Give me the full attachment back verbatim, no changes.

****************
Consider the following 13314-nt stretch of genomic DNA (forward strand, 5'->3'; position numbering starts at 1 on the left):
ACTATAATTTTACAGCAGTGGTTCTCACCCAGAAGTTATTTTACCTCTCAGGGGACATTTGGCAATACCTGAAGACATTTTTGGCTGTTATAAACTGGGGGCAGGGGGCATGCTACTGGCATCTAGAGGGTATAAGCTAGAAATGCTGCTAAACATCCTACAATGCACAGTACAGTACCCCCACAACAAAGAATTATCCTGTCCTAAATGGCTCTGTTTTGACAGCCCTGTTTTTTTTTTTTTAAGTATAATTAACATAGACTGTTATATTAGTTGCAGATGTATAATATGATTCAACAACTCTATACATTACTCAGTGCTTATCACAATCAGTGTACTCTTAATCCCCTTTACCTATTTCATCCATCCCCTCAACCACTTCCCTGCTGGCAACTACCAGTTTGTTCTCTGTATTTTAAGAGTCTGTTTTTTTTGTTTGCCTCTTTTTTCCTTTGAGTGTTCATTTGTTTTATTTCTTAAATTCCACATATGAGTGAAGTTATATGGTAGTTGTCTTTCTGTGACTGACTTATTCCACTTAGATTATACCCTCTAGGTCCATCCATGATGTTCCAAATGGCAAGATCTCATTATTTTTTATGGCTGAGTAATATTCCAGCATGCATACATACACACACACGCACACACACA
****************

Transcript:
Consider the following 13314-nt stretch of genomic DNA (forward strand, 5'->3'; position numbering starts at 1 on the left):
ACTATAATTTTACAGCAGTGGTTCTCACCCAGAAGTTATTTTACCTCTCAGGGGACATTTGGCAATACCTGAAGACATTTTTGGCTGTTATAAACTGGGGGCAGGGGGCATGCTACTGGCATCTAGAGGGTATAAGCTAGAAATGCTGCTAAACATCCTACAATGCACAGTACAGTACCCCCACAACAAAGAATTATCCTGTCCTAAATGGCTCTGTTTTGACAGCCCTGTTTTTTTTTTTTTAAGTATAATTAACATAGACTGTTATATTAGTTGCAGATGTATAATATGATTCAACAACTCTATACATTACTCAGTGCTTATCACAATCAGTGTACTCTTAATCCCCTTTACCTATTTCATCCATCCCCTCAACCACTTCCCTGCTGGCAACTACCAGTTTGTTCTCTGTATTTTAAGAGTCTGTTTTTTTTGTTTGCCTCTTTTTTCCTTTGAGTGTTCATTTGTTTTATTTCTTAAATTCCACATATGAGTGAAGTTATATGGTAGTTGTCTTTCTGTGACTGACTTATTCCACTTAGATTATACCCTCTAGGTCCATCCATGATGTTCCAAATGGCAAGATCTCATTATTTTTTATGGCTGAGTAATATTCCAGCATGCATACATACACACACACGCACACACACA